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Four cardinals have taken the ‘correct road’, says leading German philosopher

Pope Francis greets cardinals in 2014 (CNS)

The German philosopher Robert Spaemann has supported the four cardinals’ request for clarification of Amoris Laetitia, and said it is “regrettable” that more cardinals have not joined them.

Spaemann, a friend of Benedict XVI and one of the most distinguished Catholic intellectuals in Europe, told the Italian newspaper La Nova Bussola: “The cardinals have taken the correct road.” He says that cardinals have a duty to support the Church, which they are fulfilling by making the request.

The philosopher said that the Pope’s decision not to answer the five yes/no questions, known as dubia, “fills me with concern”. He says that the Pope “clearly has a deep aversion towards decisions which require a yes or no”. But Christ, said Spaemann, often “shocked the apostles with simplicity and clarity of the doctrine”.

Spaemann alluded to Christ’s teaching that “whoever divorces his wife (unless the marriage is unlawful) and marries another commits adultery” (Matthew 19). The disciples were so alarmed that they replied: “If that is the case of a man with his wife, it is better not to marry.”

After Amoris Laetitia was published in April, Spaemann said it “directly contradicts” John Paul II’s Familiaris Consortio, which said: “The Church reaffirms her practice, which is based upon Sacred Scripture, of not admitting to Eucharistic Communion divorced persons who have remarried. They are unable to be admitted thereto from the fact that their state and condition of life objectively contradict that union of love between Christ and the Church which is signified and effected by the Eucharist.”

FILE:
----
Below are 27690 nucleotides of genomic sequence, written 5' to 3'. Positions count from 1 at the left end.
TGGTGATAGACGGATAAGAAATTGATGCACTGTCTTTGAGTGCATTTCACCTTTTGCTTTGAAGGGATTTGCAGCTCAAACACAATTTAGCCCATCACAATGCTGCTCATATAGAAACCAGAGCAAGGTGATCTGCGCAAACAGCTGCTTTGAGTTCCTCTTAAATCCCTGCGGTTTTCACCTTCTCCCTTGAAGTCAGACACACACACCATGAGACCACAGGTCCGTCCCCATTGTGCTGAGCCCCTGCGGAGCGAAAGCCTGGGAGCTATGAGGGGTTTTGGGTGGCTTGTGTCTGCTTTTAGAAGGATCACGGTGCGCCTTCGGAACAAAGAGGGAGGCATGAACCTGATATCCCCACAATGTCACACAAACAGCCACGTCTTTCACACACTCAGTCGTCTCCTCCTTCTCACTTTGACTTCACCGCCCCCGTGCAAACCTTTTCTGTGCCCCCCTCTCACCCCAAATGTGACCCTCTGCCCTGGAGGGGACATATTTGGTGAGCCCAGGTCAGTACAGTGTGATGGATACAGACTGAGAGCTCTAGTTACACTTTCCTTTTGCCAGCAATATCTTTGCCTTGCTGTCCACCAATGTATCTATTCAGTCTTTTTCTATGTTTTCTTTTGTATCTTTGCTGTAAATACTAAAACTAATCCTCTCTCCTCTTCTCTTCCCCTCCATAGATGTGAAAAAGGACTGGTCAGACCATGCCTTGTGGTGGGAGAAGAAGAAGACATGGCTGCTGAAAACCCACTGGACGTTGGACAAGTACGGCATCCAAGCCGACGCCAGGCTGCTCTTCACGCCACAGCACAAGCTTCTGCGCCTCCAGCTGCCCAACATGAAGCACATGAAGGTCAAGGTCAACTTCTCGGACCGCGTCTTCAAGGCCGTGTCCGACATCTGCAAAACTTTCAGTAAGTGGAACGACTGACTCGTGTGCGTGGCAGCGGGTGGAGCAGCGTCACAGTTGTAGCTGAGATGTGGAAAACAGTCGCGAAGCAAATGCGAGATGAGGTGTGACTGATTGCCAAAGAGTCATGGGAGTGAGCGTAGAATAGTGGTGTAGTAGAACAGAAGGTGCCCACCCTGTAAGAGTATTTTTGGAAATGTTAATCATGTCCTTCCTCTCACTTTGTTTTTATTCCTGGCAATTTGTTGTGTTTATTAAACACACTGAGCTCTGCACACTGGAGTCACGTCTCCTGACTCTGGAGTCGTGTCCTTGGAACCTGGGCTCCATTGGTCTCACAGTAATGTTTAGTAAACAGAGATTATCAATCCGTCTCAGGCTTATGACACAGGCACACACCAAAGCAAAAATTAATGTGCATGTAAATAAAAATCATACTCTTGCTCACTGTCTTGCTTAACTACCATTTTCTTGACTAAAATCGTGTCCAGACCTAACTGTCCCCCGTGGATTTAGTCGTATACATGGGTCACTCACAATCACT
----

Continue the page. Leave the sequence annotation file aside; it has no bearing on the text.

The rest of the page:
It added that Communion could only follow sacramental absolution, which “can only be granted to those who, repenting of having broken the sign of the Covenant and of fidelity to Christ, are sincerely ready to undertake a way of life that is no longer in contradiction to the indissolubility of marriage.” If it was impossible for a couple to separate, they should undertake to live “in complete continence”.

Spaemann said that the Church had “no authority” to change this teaching, any more than to ordain women.

Unlike Spaemann, the four cardinals do not say that Amoris Laetitia has contradicted this teaching. But they say it is being interpreted as having done so – hence the request for clarification.

In the new interview, Spaemann says that Catholics should trust the teaching of Scripture and the Church, which the dubia defend. He quotes St Peter’s words to Jesus, when Jesus asks if the disciples will abandon Him: “To whom shall we go? You have the words of eternal life.”